Initially, the hoses 16 and 18 are coupled to the vehicle and the refrigerant is sampled as described in detail below. After the refrigerant is sampled, the recovery cycle is initiated by the opening of the dual back-to-back high pressure and low pressure solenoids 150, 152, respectively. This allows the refrigerant within the vehicle to flow through conduits 154 through check valve 156 and recovery valve 158 into the manifold 120. A low pressure switch 160 senses the pressure and provides an output signal coupled to the microprocessor through a suitable interface circuit which is programmed to detect when the pressure has recovered refrigerant down to 13″ of mercury. The refrigerant then flows through valve 162 and unit 164 via conduit 166 into the accumulator 100 where it travels through an output conduit 168 through a water separating molecular sieve 170 to the input of compressor 60. Compressor 60 draws the refrigerant through the compressor through a valve 172 and through the oil separating filter 110 for the compressor which circulates oil back to the compressor through conduit 174 and oil return valve 176. A pressure transducer 178 is coupled to the microprocessor which is programmed to determine the upper pressure limit of, for example, 435 psi to shut down the compressor in the event the pressure becomes excessive. The compressed refrigerant exits the oil separator through conduit 180, through check valve 182 and through a heating coil 102 in accumulator 100 via conduit 184. The heated compressed refrigerant flowing through coil 102 assists in maintaining the temperature in accumulator 100 within a working range. The refrigerant then flows through conduit 186 to the condenser 130 which cools the compressed refrigerant which next flows through check valve 188 and into the main tank 80.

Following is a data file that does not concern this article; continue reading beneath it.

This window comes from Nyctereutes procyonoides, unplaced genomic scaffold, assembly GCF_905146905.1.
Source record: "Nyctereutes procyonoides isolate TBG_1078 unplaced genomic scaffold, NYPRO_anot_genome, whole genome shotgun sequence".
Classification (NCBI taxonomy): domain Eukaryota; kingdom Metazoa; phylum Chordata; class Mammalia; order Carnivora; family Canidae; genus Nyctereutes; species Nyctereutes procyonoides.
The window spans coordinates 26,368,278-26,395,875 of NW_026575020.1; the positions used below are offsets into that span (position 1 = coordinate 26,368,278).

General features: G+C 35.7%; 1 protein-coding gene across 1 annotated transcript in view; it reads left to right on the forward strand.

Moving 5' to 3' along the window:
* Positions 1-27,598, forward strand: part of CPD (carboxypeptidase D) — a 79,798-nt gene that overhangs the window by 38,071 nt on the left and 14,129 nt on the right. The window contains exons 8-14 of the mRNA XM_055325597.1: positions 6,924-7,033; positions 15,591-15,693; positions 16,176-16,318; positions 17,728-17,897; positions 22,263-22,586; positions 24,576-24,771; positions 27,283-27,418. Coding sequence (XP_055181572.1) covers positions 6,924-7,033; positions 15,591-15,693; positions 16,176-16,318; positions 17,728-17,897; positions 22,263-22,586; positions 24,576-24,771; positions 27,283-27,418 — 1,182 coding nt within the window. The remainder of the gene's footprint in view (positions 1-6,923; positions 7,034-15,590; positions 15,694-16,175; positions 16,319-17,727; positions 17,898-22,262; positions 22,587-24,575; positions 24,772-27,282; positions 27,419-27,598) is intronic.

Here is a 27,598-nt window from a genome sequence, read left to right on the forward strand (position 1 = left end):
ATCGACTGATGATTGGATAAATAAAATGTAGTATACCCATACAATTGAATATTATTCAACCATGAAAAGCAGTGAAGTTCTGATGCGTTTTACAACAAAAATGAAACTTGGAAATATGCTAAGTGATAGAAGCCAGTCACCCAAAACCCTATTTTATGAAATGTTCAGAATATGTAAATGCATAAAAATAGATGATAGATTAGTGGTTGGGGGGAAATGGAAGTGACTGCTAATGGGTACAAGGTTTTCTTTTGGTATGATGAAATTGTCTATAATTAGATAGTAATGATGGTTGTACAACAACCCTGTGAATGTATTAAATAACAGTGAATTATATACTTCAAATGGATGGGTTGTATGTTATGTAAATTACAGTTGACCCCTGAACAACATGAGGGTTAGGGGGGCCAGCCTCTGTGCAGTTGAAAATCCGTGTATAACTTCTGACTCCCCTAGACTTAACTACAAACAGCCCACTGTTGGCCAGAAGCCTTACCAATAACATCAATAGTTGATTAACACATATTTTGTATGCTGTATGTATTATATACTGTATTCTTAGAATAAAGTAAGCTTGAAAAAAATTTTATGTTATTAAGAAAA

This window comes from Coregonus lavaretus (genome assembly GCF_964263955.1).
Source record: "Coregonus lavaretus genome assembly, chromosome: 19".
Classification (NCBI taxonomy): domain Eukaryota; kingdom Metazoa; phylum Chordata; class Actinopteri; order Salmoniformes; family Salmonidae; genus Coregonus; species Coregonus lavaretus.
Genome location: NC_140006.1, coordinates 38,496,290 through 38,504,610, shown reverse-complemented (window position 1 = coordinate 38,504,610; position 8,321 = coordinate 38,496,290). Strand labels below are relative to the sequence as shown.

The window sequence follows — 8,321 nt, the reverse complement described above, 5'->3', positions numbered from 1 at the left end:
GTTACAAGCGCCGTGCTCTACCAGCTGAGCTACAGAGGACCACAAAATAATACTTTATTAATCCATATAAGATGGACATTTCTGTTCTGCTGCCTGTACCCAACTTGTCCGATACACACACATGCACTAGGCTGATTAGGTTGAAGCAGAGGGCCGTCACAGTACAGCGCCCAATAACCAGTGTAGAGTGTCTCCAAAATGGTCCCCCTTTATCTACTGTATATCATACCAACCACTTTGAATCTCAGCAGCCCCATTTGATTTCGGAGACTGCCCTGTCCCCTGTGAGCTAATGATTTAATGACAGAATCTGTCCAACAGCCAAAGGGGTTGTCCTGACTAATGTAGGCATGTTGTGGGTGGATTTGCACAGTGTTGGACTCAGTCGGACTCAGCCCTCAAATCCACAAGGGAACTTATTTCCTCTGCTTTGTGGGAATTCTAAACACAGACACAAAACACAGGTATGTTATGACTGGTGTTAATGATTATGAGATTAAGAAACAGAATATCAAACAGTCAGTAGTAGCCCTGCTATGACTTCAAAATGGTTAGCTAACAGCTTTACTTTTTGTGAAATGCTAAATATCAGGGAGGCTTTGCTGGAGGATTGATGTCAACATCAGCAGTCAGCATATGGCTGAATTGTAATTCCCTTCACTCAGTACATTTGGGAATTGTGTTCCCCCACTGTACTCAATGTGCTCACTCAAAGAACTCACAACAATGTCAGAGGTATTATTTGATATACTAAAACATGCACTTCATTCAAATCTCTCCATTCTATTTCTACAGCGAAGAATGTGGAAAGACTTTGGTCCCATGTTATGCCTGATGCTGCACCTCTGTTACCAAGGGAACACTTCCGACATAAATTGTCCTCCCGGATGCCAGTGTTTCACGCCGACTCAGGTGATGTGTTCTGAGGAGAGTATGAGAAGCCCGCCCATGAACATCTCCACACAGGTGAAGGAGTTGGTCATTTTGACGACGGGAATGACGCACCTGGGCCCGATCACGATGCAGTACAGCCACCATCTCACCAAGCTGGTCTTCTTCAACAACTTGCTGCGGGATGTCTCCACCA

During the recovery and flushing processes, oil is separated from the recovered refrigerant into the accumulator/oil separator 100, which comprises a generally cylindrical tank as seen in FIG. 1, having a drain 104 at the bottom thereof (FIGS. 1 and 2) which communicates with a conduit 105 coupled to an orifice 106 for restricting oil flow. Orifice 105 is an inline fitting which is hidden in FIG. 1 but which is shown in FIG. 2 in block form. Orifice 106 has a diameter of from about 0.035″ to about 0.050″ and preferably about 0.042″ selected to limit the flow rate of oil from accumulator 100 to tank 142 preventing, in connection with the control of valve 109, the loss of refrigerant. A pressure sensing switch 107 is coupled to the junction of orifice 106 and a check valve 108. An electrically actuated solenoid 109 is coupled to collection bottle 142 through conduit 111. Suitable conductors 112 (FIG. 1) couple the pressure sensing switch 107 and electrically actuated solenoid 109 to the microprocessor carried on circuit board 22 by means of conventional interface circuits. The oil drain 104 is also coupled by conduit 113 to an oil separator 210 coupled to a refrigerant identifier instrument 220, such as a Neutronics ACR2KID which, with the present invention, can be integrated into the maintenance unit 10. The protection system for the sampling of refrigerant from either the high or low pressure sides 16 or 18 of the vehicle refrigerant circuit or from the main recovery tank 80 is also shown in FIG. 2.